(The following is the first of a series of articles drawn from Pastor Stam’s book, Our Great Commission, What Is It? Since this book never appeared as a series in the Searchlight, many of even our long-time readers may not be familiar with these selections.)
At a panel discussion on Dispensationalism held at Wheaton College, Wheaton, Illinois, in 1947, the author made reference to “the so-called great commission.”
One of the other panel members challenged this terminology, stating that the commission to the eleven was “the great commission,” not “the so-called great commission.”
In our response we insisted that this commission was the so-called “great commission,” reminding our hearers that the Word of God does not call it “the great commission”; men do.
This obvious and important fact should be borne in mind by those who earnestly desire to “rightly divide the Word of truth” and carry out intelligently God’s program for us today. Such a recognition would be the first step in the discovery of the root cause of the doctrinal divisions that have separated true believers in Christ and have gripped the Church in deep confusion which it does not seem possible, otherwise, to dispel.
The commission which our Lord gave to the eleven (later twelve) has so long been called “the great commission” that multitudes of sincere believers have a hazy notion that the Bible designates it thus. The fact is, however, that this designation merely reflects traditional views and, as in our Lord’s day, “the traditions of men” all too often “make void the Word of God.”
Granted, our Lord’s commission to the eleven was indeed a great commission, but it should never be called “the great commission,” for the ascended Lord later committed a greater, a far greater, message and ministry to the Apostle Paul.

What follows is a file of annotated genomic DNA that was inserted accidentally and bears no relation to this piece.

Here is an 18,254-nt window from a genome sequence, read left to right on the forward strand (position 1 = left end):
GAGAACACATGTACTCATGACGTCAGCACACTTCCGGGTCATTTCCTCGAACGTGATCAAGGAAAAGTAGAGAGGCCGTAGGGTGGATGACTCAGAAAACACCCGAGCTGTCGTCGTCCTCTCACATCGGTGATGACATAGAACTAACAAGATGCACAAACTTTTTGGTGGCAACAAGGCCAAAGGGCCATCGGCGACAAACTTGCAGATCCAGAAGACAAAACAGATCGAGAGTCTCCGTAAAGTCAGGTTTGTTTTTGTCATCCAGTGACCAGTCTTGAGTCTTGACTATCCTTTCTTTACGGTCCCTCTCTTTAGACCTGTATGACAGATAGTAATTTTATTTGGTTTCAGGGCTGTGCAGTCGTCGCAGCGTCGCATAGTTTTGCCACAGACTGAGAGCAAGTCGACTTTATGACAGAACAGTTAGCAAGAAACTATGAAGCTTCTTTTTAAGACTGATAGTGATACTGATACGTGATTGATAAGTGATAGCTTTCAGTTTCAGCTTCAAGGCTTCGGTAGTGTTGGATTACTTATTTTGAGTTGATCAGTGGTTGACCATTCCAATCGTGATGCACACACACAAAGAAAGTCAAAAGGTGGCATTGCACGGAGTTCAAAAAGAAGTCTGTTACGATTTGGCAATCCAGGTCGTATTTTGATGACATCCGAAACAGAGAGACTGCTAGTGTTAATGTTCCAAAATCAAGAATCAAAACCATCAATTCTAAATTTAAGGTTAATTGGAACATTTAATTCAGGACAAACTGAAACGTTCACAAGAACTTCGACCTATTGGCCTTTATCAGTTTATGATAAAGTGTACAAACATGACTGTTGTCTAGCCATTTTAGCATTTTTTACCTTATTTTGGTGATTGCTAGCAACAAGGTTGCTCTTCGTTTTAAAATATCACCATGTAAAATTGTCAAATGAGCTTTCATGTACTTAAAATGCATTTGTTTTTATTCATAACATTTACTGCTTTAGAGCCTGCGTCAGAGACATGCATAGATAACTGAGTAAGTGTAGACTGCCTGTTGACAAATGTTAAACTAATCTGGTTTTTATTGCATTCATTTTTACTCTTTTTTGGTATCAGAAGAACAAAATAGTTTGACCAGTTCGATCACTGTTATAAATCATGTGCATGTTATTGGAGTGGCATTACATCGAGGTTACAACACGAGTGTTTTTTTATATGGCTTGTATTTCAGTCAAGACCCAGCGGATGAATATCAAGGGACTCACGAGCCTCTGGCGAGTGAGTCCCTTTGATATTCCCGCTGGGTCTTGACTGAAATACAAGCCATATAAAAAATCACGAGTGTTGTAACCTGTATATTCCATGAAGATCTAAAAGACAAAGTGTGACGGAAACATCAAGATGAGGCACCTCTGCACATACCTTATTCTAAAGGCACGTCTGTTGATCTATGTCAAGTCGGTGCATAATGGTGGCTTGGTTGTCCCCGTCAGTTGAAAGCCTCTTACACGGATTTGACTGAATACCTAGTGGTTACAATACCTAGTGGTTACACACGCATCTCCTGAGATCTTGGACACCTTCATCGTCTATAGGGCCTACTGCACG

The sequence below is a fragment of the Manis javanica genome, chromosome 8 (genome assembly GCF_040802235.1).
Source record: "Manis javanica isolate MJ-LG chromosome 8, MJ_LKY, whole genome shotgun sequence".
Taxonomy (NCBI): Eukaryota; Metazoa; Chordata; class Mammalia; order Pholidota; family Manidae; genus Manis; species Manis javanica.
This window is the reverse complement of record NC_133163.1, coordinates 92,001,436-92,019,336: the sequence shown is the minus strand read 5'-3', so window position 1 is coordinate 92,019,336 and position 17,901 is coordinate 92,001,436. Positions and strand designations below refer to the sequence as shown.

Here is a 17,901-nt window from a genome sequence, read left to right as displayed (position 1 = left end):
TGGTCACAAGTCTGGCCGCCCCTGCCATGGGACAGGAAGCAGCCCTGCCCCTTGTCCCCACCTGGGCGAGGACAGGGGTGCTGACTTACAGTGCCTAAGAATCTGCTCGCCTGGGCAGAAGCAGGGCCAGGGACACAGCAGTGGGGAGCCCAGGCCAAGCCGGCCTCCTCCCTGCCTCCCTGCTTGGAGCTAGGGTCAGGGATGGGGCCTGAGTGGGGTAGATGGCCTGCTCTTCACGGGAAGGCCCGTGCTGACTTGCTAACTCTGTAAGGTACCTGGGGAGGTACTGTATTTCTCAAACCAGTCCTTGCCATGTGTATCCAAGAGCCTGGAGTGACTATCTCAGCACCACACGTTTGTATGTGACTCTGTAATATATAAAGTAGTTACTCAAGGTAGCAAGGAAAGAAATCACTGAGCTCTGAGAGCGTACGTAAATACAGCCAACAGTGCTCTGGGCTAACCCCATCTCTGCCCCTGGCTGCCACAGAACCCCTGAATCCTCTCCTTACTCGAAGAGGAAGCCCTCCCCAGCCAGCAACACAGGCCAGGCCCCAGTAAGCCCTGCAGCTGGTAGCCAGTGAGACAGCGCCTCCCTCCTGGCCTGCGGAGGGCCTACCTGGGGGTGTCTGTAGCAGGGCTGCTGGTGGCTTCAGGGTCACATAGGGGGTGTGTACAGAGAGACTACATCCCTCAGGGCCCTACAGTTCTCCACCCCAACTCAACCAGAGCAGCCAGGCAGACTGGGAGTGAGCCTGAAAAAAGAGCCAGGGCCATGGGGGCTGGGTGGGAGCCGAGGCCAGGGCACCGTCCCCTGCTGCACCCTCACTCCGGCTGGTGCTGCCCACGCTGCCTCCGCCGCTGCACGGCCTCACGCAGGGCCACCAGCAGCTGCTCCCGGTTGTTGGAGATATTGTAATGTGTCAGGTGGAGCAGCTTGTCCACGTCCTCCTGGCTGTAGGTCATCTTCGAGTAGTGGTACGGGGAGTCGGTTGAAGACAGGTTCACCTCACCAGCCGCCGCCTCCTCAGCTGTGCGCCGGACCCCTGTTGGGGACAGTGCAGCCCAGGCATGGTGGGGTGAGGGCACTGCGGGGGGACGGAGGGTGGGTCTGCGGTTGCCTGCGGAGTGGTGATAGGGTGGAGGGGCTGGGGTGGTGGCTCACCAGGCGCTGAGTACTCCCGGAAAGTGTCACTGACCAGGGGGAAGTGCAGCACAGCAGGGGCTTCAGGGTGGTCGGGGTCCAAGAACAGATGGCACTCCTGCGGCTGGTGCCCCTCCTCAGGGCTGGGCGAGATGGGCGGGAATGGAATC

Unless we recognize a change in dispensation with the raising up of Paul, that other apostle, the commission to the eleven must stand as an irreconcilable contradiction to the great doctrines of the Pauline epistles—and vice versa.
It should be noted throughout this study that the Scriptural term “the eleven” is used only with regard to the period between Judas’ defection and death and the appointment of Matthias to take his place. Here, however, a note in the Scofield Reference Bible rightly defines the identification as “a collective term, equivalent to `The Sanhedrin,’ `The Commons,’ not necessarily implying that eleven persons were present. See Luke 24:33, I Corinthians 15:5; and cf. Matthew 28:16, where `eleven disciples‘ implies a definite number of persons.”
We know, however, that in Acts 1 the number of the apostles is again brought up to twelve. Thus when we refer to the giving of the commission, in this volume, we will designate this group as “the eleven,” but when we refer to the carrying out of the commission in early Acts we will refer to the same company as “the twelve.”
Finally, it should be noted that throughout this volume we designate Bible-believing Christians as fundamentalists rather than evangelicals. The rise of the new evangelicalism has caused many sincere believers to refer to themselves as evangelicals, but we feel that this term is vague and indefinite, while the term fundamentalist historically refers to those who stand for the fundamentals of the Christian faith.